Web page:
US Senate passes bipartisan resolution to curb Trump's war authority on Iran
The US Senate has voted to limit President Donald Trump’s authority to wage war against Iran, one day after the president warned the Senate not to do so.
According to Press TV, on Thursday, the US Senate voted 55-45 to pass a bipartisan war powers resolution, rebuking Trump for ordering a strike last month against a top Iranian military commander which was followed by Tehran’s retaliation.
Eight Republican senators joined all the 47 Democrat members of the Senate in supporting the resolution, including Sens. Todd Young of Indiana, Susan Collins of Maine, Mike Lee of Utah, and Rand Paul of Kentucky, Lisa Murkowski of Alaska, Bill Cassidy of Louisiana, Jerry Moran of Kansas, and Lamar Alexander of Tennessee.
The resolution was introduced by Sen. Tim Kaine, D-Va., after a drone strike, authorized by Trump, assassinated Iranian anti-terror Commander Lieutenant General Qassem Soleimani and his companions outside Baghdad International Airport.
The January 3 strike targeted Soleimani, the former Commander of the IRGC's Quds Force, along with Abu Mahdi al-Muhandis, Deputy Head of Iraq’s Popular Mobilization Units (PMU), known as Hashed al-Sha’abi in Arabic, and their companions.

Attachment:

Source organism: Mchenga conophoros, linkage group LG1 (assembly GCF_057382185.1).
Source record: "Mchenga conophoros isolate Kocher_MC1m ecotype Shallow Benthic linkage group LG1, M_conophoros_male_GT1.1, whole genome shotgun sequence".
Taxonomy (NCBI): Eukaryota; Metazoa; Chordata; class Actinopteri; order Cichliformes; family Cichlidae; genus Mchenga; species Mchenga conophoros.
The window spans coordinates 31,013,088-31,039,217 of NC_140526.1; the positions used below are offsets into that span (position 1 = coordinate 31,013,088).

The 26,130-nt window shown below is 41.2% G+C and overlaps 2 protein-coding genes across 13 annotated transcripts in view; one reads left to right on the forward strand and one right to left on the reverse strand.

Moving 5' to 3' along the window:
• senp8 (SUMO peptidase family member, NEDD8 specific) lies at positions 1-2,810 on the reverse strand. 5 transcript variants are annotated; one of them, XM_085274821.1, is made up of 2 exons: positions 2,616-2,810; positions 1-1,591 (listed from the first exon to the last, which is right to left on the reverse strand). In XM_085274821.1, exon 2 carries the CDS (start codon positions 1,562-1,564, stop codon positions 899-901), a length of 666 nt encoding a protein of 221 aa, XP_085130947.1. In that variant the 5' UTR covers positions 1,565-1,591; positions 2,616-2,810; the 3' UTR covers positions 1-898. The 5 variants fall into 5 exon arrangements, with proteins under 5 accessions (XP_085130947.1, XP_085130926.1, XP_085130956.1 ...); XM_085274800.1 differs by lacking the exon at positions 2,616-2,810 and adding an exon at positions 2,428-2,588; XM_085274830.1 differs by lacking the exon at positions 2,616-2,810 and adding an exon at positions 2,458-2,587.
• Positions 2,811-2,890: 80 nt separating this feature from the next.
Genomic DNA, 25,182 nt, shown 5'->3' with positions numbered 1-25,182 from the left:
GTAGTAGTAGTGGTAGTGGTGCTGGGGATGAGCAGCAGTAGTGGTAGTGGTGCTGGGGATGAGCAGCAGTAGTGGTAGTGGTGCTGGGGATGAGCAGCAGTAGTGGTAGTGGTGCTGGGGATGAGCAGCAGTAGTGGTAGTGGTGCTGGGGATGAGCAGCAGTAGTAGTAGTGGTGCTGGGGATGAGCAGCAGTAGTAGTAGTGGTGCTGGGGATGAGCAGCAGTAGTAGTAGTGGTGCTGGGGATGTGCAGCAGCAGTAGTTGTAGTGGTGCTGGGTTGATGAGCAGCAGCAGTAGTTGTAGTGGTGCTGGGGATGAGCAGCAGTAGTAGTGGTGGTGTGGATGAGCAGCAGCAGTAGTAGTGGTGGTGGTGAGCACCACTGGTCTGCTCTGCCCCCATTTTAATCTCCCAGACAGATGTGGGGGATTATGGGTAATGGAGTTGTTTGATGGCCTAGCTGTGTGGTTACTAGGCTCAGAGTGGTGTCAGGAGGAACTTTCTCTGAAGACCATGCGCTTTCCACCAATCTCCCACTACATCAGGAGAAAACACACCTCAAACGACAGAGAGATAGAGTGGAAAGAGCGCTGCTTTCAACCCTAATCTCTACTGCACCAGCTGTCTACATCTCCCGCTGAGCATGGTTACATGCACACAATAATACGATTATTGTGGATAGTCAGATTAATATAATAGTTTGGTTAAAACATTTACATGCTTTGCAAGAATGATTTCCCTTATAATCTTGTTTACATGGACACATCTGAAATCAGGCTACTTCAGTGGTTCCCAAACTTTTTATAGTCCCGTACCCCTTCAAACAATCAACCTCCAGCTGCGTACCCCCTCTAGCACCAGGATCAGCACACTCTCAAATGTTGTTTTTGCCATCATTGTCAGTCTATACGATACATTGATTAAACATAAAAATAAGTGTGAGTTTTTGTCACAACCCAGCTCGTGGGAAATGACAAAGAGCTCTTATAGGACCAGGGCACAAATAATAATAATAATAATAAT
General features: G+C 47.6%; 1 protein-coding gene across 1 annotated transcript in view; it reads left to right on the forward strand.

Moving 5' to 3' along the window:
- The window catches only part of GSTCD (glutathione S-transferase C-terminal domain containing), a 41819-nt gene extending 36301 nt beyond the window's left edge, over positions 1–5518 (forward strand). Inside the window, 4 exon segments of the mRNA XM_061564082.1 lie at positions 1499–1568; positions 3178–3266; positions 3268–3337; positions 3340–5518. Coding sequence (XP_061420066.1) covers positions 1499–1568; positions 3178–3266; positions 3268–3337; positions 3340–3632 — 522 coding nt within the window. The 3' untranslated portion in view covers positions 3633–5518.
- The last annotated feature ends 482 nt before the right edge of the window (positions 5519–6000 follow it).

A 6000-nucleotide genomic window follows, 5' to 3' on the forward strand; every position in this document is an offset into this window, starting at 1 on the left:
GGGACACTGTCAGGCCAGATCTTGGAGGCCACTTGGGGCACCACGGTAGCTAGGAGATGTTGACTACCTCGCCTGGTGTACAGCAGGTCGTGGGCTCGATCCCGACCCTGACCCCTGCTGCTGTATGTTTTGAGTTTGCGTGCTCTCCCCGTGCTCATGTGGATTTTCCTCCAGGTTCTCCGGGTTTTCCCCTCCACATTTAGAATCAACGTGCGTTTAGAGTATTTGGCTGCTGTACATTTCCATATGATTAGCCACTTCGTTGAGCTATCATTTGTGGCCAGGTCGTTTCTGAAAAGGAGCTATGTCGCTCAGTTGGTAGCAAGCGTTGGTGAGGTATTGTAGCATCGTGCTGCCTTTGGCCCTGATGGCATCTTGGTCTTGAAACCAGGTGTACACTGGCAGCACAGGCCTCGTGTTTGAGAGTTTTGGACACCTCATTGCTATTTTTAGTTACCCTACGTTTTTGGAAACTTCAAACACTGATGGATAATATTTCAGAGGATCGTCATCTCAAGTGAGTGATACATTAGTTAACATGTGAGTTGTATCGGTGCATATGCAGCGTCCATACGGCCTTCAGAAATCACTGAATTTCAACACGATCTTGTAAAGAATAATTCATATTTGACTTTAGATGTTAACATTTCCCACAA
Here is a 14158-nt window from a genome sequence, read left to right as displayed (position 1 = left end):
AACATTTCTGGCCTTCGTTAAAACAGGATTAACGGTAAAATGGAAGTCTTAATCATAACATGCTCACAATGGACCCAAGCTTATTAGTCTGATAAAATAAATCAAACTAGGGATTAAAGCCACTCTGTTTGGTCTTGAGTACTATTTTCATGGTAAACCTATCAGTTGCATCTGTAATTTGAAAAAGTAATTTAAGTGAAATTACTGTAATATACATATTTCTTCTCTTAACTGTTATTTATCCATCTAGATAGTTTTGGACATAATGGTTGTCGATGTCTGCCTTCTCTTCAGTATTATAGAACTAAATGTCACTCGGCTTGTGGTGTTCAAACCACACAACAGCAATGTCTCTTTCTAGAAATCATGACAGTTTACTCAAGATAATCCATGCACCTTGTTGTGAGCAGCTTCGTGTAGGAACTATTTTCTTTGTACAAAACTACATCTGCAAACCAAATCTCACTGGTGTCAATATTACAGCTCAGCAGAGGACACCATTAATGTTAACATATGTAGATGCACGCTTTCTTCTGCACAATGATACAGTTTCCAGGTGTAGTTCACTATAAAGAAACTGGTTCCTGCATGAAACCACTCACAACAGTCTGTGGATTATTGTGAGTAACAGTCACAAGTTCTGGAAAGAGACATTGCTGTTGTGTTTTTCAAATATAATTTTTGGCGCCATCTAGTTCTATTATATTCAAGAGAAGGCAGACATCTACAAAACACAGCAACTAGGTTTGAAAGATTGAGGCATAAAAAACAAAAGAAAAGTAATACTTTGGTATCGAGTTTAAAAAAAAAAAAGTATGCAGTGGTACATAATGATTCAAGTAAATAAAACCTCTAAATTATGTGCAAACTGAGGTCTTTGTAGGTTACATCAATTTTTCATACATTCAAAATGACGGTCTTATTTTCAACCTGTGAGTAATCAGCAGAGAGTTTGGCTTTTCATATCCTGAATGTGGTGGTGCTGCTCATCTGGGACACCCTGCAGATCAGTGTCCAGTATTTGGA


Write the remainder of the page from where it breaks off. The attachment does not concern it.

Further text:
"With passage of this resolution, we sent a powerful message that we don’t support starting a war with Iran unless Congress votes that military action is necessary,” Kaine said.
“After years of Congress avoiding its constitutional duty on matters of war, I’m grateful that a bipartisan majority of Senators affirmed that the President cannot send our troops into conflict without authorization."
The resolution underlines that Congress has the sole power to declare war, as stipulated in the Constitution. In addition, it requires Trump to remove US terrorist troops engaged in hostilities against Iran unless explicitly approved by Congress.
Trump, who has promised a veto, wrote on Twitter Wednesday that “we are doing very well with Iran and this is not the time to show weakness.”